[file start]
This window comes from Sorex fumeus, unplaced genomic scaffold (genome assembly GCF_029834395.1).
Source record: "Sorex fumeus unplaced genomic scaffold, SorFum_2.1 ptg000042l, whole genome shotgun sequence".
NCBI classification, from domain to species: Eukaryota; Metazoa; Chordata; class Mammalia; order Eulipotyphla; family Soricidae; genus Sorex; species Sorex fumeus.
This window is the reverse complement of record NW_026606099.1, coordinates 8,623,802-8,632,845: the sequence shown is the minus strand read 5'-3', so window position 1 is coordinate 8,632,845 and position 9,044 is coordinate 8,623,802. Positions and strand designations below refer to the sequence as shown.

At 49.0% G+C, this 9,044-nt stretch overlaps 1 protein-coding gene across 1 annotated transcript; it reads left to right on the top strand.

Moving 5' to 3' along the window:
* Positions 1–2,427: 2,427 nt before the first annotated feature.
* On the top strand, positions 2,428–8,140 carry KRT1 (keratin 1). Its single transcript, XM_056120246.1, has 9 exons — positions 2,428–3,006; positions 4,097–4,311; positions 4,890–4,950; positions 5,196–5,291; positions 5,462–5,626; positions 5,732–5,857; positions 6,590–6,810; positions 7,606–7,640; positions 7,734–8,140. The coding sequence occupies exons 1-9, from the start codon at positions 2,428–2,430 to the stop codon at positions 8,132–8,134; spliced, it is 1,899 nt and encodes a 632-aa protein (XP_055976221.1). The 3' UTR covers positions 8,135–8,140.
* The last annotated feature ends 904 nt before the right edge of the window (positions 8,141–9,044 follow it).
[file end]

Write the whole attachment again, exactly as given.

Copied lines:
This window comes from Sorex fumeus, unplaced genomic scaffold (genome assembly GCF_029834395.1).
Source record: "Sorex fumeus unplaced genomic scaffold, SorFum_2.1 ptg000042l, whole genome shotgun sequence".
NCBI classification, from domain to species: Eukaryota; Metazoa; Chordata; class Mammalia; order Eulipotyphla; family Soricidae; genus Sorex; species Sorex fumeus.
This window is the reverse complement of record NW_026606099.1, coordinates 8,623,802-8,632,845: the sequence shown is the minus strand read 5'-3', so window position 1 is coordinate 8,632,845 and position 9,044 is coordinate 8,623,802. Positions and strand designations below refer to the sequence as shown.

At 49.0% G+C, this 9,044-nt stretch overlaps 1 protein-coding gene across 1 annotated transcript; it reads left to right on the top strand.

Moving 5' to 3' along the window:
* Positions 1–2,427: 2,427 nt before the first annotated feature.
* On the top strand, positions 2,428–8,140 carry KRT1 (keratin 1). Its single transcript, XM_056120246.1, has 9 exons — positions 2,428–3,006; positions 4,097–4,311; positions 4,890–4,950; positions 5,196–5,291; positions 5,462–5,626; positions 5,732–5,857; positions 6,590–6,810; positions 7,606–7,640; positions 7,734–8,140. The coding sequence occupies exons 1-9, from the start codon at positions 2,428–2,430 to the stop codon at positions 8,132–8,134; spliced, it is 1,899 nt and encodes a 632-aa protein (XP_055976221.1). The 3' UTR covers positions 8,135–8,140.
* The last annotated feature ends 904 nt before the right edge of the window (positions 8,141–9,044 follow it).